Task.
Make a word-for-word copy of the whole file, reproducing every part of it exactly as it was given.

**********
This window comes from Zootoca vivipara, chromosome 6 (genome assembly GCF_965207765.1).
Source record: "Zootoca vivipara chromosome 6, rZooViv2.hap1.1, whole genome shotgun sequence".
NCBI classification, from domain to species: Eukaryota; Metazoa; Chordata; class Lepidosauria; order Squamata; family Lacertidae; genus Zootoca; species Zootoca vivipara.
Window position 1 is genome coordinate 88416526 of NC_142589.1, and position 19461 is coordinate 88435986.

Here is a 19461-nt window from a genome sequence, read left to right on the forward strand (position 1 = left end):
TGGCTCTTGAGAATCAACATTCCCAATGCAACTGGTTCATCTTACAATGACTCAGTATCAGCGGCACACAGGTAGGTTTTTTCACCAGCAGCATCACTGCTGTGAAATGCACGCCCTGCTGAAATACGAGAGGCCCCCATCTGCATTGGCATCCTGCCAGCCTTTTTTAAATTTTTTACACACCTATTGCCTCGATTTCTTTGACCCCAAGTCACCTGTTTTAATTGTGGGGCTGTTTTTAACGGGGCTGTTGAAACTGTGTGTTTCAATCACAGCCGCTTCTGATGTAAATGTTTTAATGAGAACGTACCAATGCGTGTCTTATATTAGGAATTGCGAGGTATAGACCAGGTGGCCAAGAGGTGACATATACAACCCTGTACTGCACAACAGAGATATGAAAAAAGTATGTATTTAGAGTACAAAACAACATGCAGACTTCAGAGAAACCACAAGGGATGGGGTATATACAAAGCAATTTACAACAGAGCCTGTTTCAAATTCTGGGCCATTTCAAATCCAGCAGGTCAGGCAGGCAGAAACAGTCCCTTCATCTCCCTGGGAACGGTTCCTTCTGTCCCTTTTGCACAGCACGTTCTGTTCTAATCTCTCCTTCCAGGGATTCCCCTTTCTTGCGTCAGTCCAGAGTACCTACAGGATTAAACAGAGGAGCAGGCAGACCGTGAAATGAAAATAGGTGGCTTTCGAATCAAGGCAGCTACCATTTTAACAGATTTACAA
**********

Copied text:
This window comes from Zootoca vivipara, chromosome 6 (genome assembly GCF_965207765.1).
Source record: "Zootoca vivipara chromosome 6, rZooViv2.hap1.1, whole genome shotgun sequence".
NCBI classification, from domain to species: Eukaryota; Metazoa; Chordata; class Lepidosauria; order Squamata; family Lacertidae; genus Zootoca; species Zootoca vivipara.
Window position 1 is genome coordinate 88416526 of NC_142589.1, and position 19461 is coordinate 88435986.

Here is a 19461-nt window from a genome sequence, read left to right on the forward strand (position 1 = left end):
TGGCTCTTGAGAATCAACATTCCCAATGCAACTGGTTCATCTTACAATGACTCAGTATCAGCGGCACACAGGTAGGTTTTTTCACCAGCAGCATCACTGCTGTGAAATGCACGCCCTGCTGAAATACGAGAGGCCCCCATCTGCATTGGCATCCTGCCAGCCTTTTTTAAATTTTTTACACACCTATTGCCTCGATTTCTTTGACCCCAAGTCACCTGTTTTAATTGTGGGGCTGTTTTTAACGGGGCTGTTGAAACTGTGTGTTTCAATCACAGCCGCTTCTGATGTAAATGTTTTAATGAGAACGTACCAATGCGTGTCTTATATTAGGAATTGCGAGGTATAGACCAGGTGGCCAAGAGGTGACATATACAACCCTGTACTGCACAACAGAGATATGAAAAAAGTATGTATTTAGAGTACAAAACAACATGCAGACTTCAGAGAAACCACAAGGGATGGGGTATATACAAAGCAATTTACAACAGAGCCTGTTTCAAATTCTGGGCCATTTCAAATCCAGCAGGTCAGGCAGGCAGAAACAGTCCCTTCATCTCCCTGGGAACGGTTCCTTCTGTCCCTTTTGCACAGCACGTTCTGTTCTAATCTCTCCTTCCAGGGATTCCCCTTTCTTGCGTCAGTCCAGAGTACCTACAGGATTAAACAGAGGAGCAGGCAGACCGTGAAATGAAAATAGGTGGCTTTCGAATCAAGGCAGCTACCATTTTAACAGATTTACAA